This joke only works if the cash can circulate (preferably with a little interest). If the electrician defaults on his debt, the circle breaks. If the interest is too high, one or more parties default.

When people are confronted with a problem they are unable to solve (let’s call it Problem A), they convert it into Problem B, which they are able to solve, and then solve that one. Does that solve the original problem? You tell me. The developed world suffers from a combination of profligacy, speculation, and moronic administrative procedures, which to a greater or lesser degree are common throughout Europe. The first two are driven by banks, the last is a consequence in southern Europe of Roman law and Napoleonic codes.

So let’s look at this cut in holidays, and how it might resolve the sovereign debt crisis. Let me put it bluntly: for every complex problem, there’s a simple solution. And it’s usually wrong.

The Organization for Economic Cooperation and Development lists the hours worked per capita per year for a number of countries in this bizarre world of ours. These are averages, and of course, as every woman knows, statistics are like men. Properly manipulated, you can get them to do anything you want.

Excess in average working hours per year over 2000-2010. Data from OECD, displayed as a percentage relative to the Netherlands, the country with the least hours (click to expand).

So I got in touch with my feminine side and did a little manipulation. Ordering the table in descending order for the 2010 data is a good start. Thirty-five countries are analyzed; China and India are not included. I had to launder my list in Notepad, then do some search-replacing in Excel with obscure hidden ASCII characters, and I finally got a file I could work with. This was not manipulation, only foreplay.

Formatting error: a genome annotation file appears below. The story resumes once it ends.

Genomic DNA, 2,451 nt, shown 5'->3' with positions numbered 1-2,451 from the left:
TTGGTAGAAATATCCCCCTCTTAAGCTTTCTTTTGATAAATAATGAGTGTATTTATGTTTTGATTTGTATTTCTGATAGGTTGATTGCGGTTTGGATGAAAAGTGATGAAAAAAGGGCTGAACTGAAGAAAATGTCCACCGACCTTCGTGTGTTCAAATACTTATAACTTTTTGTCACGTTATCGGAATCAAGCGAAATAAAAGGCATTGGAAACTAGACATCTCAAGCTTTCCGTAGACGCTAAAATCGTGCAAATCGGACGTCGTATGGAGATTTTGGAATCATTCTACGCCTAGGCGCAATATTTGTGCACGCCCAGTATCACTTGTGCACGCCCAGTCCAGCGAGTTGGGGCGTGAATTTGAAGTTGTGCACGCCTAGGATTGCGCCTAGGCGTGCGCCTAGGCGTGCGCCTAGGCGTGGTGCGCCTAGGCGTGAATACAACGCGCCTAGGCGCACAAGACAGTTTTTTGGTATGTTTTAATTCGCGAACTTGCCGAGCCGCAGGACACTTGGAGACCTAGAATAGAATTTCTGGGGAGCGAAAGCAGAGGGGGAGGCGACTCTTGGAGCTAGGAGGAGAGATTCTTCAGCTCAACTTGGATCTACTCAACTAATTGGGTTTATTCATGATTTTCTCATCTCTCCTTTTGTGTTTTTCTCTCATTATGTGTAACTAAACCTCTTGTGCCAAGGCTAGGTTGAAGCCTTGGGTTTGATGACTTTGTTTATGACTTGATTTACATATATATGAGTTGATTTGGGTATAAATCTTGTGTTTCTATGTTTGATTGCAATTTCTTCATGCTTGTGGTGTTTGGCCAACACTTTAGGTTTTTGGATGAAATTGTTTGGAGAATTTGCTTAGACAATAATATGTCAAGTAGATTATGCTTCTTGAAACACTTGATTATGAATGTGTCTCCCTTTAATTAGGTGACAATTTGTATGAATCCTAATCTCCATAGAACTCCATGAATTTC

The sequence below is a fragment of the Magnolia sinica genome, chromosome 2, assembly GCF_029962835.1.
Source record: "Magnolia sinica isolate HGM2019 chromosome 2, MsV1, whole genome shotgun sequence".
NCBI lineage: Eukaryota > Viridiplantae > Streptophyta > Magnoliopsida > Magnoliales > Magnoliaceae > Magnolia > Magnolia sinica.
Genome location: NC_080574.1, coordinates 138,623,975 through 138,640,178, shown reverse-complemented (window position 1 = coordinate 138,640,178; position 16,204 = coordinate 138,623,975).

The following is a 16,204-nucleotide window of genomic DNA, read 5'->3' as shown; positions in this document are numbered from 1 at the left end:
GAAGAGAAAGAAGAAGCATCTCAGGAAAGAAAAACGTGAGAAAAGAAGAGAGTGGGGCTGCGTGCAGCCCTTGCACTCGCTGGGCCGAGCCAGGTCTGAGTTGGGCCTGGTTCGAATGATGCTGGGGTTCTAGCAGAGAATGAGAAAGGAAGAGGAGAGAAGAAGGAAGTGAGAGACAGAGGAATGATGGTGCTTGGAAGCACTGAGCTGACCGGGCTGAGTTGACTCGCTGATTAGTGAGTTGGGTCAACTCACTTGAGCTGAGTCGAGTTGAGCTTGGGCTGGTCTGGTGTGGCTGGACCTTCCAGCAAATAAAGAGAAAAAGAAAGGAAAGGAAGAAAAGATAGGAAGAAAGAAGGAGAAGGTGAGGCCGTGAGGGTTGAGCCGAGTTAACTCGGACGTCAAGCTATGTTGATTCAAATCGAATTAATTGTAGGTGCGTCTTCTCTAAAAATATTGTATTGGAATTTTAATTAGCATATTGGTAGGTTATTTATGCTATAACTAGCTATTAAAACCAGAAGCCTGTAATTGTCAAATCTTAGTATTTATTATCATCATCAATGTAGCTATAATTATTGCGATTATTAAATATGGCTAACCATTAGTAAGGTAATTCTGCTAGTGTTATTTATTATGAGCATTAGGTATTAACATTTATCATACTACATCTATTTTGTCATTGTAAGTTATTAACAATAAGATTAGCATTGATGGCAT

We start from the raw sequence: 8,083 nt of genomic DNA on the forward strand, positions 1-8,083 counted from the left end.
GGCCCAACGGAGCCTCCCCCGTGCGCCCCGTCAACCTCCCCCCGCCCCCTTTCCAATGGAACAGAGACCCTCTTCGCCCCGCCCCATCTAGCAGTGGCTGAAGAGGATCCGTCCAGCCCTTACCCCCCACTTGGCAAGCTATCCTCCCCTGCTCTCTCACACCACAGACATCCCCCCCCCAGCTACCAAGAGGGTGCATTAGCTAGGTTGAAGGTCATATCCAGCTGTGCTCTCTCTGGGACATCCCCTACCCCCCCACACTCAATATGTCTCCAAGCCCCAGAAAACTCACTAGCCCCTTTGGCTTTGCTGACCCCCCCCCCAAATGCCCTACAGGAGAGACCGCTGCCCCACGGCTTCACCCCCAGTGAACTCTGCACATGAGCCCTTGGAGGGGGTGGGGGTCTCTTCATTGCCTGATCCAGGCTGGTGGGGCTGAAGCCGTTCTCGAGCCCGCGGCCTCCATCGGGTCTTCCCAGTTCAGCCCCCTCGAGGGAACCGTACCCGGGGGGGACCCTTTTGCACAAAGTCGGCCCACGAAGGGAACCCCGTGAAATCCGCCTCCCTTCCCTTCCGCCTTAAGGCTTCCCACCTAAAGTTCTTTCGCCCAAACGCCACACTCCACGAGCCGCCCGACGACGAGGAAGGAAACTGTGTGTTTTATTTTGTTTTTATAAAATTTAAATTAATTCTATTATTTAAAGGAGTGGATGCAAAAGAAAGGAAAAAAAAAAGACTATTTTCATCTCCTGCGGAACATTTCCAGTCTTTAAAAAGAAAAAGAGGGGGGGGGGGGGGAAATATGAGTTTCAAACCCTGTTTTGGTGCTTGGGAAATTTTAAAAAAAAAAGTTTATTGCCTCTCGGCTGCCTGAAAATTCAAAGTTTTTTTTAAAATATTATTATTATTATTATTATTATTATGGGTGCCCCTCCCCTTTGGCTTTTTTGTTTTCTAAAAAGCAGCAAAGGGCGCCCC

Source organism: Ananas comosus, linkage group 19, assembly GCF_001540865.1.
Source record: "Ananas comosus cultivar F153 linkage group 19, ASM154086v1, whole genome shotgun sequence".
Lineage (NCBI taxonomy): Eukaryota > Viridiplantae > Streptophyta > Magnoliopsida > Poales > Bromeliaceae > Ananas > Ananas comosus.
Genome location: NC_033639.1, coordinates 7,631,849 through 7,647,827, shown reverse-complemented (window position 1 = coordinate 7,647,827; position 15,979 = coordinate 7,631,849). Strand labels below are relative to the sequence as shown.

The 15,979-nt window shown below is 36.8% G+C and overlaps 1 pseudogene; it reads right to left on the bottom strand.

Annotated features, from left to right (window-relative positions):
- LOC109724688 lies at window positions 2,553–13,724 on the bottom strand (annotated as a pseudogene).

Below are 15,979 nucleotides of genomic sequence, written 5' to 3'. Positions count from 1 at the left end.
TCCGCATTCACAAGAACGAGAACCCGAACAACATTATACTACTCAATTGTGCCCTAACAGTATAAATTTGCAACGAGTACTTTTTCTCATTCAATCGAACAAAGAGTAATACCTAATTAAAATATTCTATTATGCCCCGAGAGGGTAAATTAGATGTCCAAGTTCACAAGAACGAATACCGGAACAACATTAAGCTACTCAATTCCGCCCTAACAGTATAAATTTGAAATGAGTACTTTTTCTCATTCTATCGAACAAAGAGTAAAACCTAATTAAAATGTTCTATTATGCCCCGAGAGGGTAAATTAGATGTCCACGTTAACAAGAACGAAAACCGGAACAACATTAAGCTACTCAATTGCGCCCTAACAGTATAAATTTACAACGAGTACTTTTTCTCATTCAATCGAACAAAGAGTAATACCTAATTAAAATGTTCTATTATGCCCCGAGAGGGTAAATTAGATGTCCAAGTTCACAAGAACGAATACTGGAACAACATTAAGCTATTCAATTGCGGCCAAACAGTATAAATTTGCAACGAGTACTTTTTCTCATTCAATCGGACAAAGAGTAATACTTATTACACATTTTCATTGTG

I did three things to my list. First I calculated the average across the eleven years tabled (2000-2010), and then two other little things. One is called the coefficient of variation, and it tells us how much scatter the data have across the years. The second was to look at the trend in data; in other words, if people worldwide were working less in 2010 than in 2000.

Out of the thirty-five, South Koreans work the hardest, the Swiss work the least hours. In 2010. Italy is at number twelve. Then the United States, two places above the OECD average. Portugal is two places below the average, at number 17. Canada at 18. Then Finland. At 23 is Spain. Then the U.K. Germany trails in at 29. West Germany, evaluated separately, is at 31. Norway is the filling in the German sandwich.

Across years, there is not much variation. The guys who reduced most are the South Koreans, about 13% across the eleven years. Presumably they no longer have to get up before they go to bed, a reminiscence of the classic Four Yorkshiremen sketch―I’ve picked the version with John Cleese and the late Marty Feldman.

Finally, I did some rankings based on mean working hours over the eleven years, looking at the percentage difference among countries, with respect to the country that works least hours. Over the 11 year time period, it is no longer the Swiss that work least. The five at the bottom, in descending order, are France, Germany, West Germany, Norway and the Netherlands. Portugal is now only one position below the OECD average. Japan is one notch above the average. Italy still beats the U.S. by one position. The poor bloody Koreans are still number one, Greece comes in at number three.

Conclusion? Working hours are a piss-poor indicator of productivity. Work smart.